Both of my parents are present in the kitchen when I enter, my father setting out the table for supper, and my mother bent over a hot stove. I look at the clock: 6:29, and suppress a grimace as I take my seat. As predicted, a timer goes off a minute later, and my mother calls out, it’s ready, as if we need telling twice. I smile as usual at her as she brings over the food, and then we all sit together as my father blesses the meal. He talks about gratitude and how lucky we all are, but I don’t join my prayers with his. I don’t feel lucky, and I certainly don’t feel grateful.

When he’s finished, we eat in silence. There’s no music playing and nobody makes any small talk. We just eat, and when we are done, my father brings out some fruit for dessert. I stare hard at the six, ordered pears in a line in front of me, and something begins to snap. I look at my father, with his hand on the cross at his chest and his head bent low in endless prayer. Then I look to my mother, who purses her lips, wiping each inch of food thoroughly before emitting it into her mouth. I look back at the pears. Everything must always be so perfect. It must be right, and ordered, and as things are meant to be. That’s all their world is, and it’s what mine was, too, up until I really thought about things.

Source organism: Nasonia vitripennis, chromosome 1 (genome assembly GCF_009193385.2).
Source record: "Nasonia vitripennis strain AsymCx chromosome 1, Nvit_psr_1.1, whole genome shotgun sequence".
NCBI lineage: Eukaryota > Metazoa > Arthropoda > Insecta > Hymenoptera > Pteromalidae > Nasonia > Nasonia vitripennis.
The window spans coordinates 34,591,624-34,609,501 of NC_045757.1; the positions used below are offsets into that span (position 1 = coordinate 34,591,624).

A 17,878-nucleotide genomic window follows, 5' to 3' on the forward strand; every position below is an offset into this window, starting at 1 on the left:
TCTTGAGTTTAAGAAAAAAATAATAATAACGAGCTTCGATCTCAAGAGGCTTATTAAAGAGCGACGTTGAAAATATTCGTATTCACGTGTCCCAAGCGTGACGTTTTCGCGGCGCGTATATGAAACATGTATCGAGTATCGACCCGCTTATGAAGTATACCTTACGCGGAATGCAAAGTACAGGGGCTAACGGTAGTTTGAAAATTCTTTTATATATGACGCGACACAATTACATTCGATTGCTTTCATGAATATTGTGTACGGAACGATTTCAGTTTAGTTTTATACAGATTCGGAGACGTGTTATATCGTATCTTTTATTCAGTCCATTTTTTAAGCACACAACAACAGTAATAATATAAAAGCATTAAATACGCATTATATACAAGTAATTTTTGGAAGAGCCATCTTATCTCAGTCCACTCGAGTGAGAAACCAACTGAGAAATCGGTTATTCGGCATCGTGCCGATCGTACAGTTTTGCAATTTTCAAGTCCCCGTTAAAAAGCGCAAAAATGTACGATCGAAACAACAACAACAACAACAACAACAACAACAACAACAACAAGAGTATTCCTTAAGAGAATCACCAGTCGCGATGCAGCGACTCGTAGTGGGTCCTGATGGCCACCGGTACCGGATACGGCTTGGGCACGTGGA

CWI 29-06-17
Creative Writing Ink’s photo prompt 29/06/17. 

I want to seize the pears and throw them at my parents. I want to see the shock in their faces as they stare at me and ask, what on earth has got into you? I want to dance on the table and laugh so loud that their eyes pop right out of their faces from their horror. I want to destroy the ordered world that they commit themselves to, if only to make them understand, because they never will understand anything but what they are. I can’t speak my mind, because they won’t listen. They’ll tell me to sit down and be quiet like a good, little girl. That’s what they’ll say, but I think that if they do, it’ll break me.

I continue up the stairs that evening just as I descended them. I smile at my parents and wish them well, saying, goodnight, sleep well mother; sleep well father. Then I go into my room, shut the door carefully, walk slowly over to my bed, and stuff the newly laundered pillow into my face to mask the sound of my own desperate sobbing.